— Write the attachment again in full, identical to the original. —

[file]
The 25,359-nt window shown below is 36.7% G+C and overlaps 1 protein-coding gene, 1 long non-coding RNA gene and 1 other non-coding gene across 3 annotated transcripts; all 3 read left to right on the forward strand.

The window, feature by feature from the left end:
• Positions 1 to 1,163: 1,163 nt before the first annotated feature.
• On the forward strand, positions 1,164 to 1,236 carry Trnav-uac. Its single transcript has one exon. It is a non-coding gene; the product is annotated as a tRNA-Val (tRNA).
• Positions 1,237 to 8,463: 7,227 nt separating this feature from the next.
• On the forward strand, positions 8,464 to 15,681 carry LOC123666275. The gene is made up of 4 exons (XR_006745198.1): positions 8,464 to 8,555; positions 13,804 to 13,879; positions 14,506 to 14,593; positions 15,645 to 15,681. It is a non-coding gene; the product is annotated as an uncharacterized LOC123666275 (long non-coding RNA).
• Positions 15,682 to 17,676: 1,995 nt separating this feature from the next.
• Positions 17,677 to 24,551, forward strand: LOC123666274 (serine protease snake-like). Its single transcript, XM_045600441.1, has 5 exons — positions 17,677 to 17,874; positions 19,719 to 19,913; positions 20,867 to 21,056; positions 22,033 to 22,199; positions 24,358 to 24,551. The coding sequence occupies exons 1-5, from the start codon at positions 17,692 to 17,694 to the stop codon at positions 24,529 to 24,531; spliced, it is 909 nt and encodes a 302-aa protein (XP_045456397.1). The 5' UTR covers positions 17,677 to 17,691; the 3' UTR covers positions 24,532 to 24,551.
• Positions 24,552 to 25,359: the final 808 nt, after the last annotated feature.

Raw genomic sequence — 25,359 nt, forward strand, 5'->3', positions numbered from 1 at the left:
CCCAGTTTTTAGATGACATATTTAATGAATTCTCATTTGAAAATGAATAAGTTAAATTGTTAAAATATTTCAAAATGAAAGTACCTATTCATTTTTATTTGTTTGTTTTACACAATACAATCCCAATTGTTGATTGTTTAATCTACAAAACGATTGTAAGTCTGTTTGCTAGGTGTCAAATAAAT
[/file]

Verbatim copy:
The 25,359-nt window shown below is 36.7% G+C and overlaps 1 protein-coding gene, 1 long non-coding RNA gene and 1 other non-coding gene across 3 annotated transcripts; all 3 read left to right on the forward strand.

The window, feature by feature from the left end:
• Positions 1 to 1,163: 1,163 nt before the first annotated feature.
• On the forward strand, positions 1,164 to 1,236 carry Trnav-uac. Its single transcript has one exon. It is a non-coding gene; the product is annotated as a tRNA-Val (tRNA).
• Positions 1,237 to 8,463: 7,227 nt separating this feature from the next.
• On the forward strand, positions 8,464 to 15,681 carry LOC123666275. The gene is made up of 4 exons (XR_006745198.1): positions 8,464 to 8,555; positions 13,804 to 13,879; positions 14,506 to 14,593; positions 15,645 to 15,681. It is a non-coding gene; the product is annotated as an uncharacterized LOC123666275 (long non-coding RNA).
• Positions 15,682 to 17,676: 1,995 nt separating this feature from the next.
• Positions 17,677 to 24,551, forward strand: LOC123666274 (serine protease snake-like). Its single transcript, XM_045600441.1, has 5 exons — positions 17,677 to 17,874; positions 19,719 to 19,913; positions 20,867 to 21,056; positions 22,033 to 22,199; positions 24,358 to 24,551. The coding sequence occupies exons 1-5, from the start codon at positions 17,692 to 17,694 to the stop codon at positions 24,529 to 24,531; spliced, it is 909 nt and encodes a 302-aa protein (XP_045456397.1). The 5' UTR covers positions 17,677 to 17,691; the 3' UTR covers positions 24,532 to 24,551.
• Positions 24,552 to 25,359: the final 808 nt, after the last annotated feature.

Raw genomic sequence — 25,359 nt, forward strand, 5'->3', positions numbered from 1 at the left:
CCCAGTTTTTAGATGACATATTTAATGAATTCTCATTTGAAAATGAATAAGTTAAATTGTTAAAATATTTCAAAATGAAAGTACCTATTCATTTTTATTTGTTTGTTTTACACAATACAATCCCAATTGTTGATTGTTTAATCTACAAAACGATTGTAAGTCTGTTTGCTAGGTGTCAAATAAAT